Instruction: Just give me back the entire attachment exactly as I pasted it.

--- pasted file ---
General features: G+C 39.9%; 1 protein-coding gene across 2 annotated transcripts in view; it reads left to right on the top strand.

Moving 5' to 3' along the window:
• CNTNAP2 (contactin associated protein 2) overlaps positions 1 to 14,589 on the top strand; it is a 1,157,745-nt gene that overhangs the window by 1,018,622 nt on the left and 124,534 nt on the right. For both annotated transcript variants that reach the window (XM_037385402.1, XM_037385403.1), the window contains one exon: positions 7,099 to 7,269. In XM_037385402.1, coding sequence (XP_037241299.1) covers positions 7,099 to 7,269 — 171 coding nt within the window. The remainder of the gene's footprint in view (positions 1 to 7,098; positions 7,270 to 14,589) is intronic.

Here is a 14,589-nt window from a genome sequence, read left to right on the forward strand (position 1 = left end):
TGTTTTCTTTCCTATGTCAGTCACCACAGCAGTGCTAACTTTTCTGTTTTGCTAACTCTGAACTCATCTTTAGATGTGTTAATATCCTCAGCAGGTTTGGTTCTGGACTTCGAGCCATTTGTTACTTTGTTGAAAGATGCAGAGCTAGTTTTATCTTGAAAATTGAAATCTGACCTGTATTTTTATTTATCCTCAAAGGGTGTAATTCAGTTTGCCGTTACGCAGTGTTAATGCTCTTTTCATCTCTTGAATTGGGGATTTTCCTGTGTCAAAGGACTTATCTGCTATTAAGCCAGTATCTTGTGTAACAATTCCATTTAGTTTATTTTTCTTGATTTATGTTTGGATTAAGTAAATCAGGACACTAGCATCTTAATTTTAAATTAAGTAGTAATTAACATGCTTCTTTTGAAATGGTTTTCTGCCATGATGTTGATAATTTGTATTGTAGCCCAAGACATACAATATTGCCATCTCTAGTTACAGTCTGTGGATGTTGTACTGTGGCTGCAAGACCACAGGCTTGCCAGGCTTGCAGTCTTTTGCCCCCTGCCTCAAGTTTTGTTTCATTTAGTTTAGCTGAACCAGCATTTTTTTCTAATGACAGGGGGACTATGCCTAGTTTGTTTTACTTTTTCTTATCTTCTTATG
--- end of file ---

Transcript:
General features: G+C 39.9%; 1 protein-coding gene across 2 annotated transcripts in view; it reads left to right on the top strand.

Moving 5' to 3' along the window:
• CNTNAP2 (contactin associated protein 2) overlaps positions 1 to 14,589 on the top strand; it is a 1,157,745-nt gene that overhangs the window by 1,018,622 nt on the left and 124,534 nt on the right. For both annotated transcript variants that reach the window (XM_037385402.1, XM_037385403.1), the window contains one exon: positions 7,099 to 7,269. In XM_037385402.1, coding sequence (XP_037241299.1) covers positions 7,099 to 7,269 — 171 coding nt within the window. The remainder of the gene's footprint in view (positions 1 to 7,098; positions 7,270 to 14,589) is intronic.

Here is a 14,589-nt window from a genome sequence, read left to right on the forward strand (position 1 = left end):
TGTTTTCTTTCCTATGTCAGTCACCACAGCAGTGCTAACTTTTCTGTTTTGCTAACTCTGAACTCATCTTTAGATGTGTTAATATCCTCAGCAGGTTTGGTTCTGGACTTCGAGCCATTTGTTACTTTGTTGAAAGATGCAGAGCTAGTTTTATCTTGAAAATTGAAATCTGACCTGTATTTTTATTTATCCTCAAAGGGTGTAATTCAGTTTGCCGTTACGCAGTGTTAATGCTCTTTTCATCTCTTGAATTGGGGATTTTCCTGTGTCAAAGGACTTATCTGCTATTAAGCCAGTATCTTGTGTAACAATTCCATTTAGTTTATTTTTCTTGATTTATGTTTGGATTAAGTAAATCAGGACACTAGCATCTTAATTTTAAATTAAGTAGTAATTAACATGCTTCTTTTGAAATGGTTTTCTGCCATGATGTTGATAATTTGTATTGTAGCCCAAGACATACAATATTGCCATCTCTAGTTACAGTCTGTGGATGTTGTACTGTGGCTGCAAGACCACAGGCTTGCCAGGCTTGCAGTCTTTTGCCCCCTGCCTCAAGTTTTGTTTCATTTAGTTTAGCTGAACCAGCATTTTTTTCTAATGACAGGGGGACTATGCCTAGTTTGTTTTACTTTTTCTTATCTTCTTATG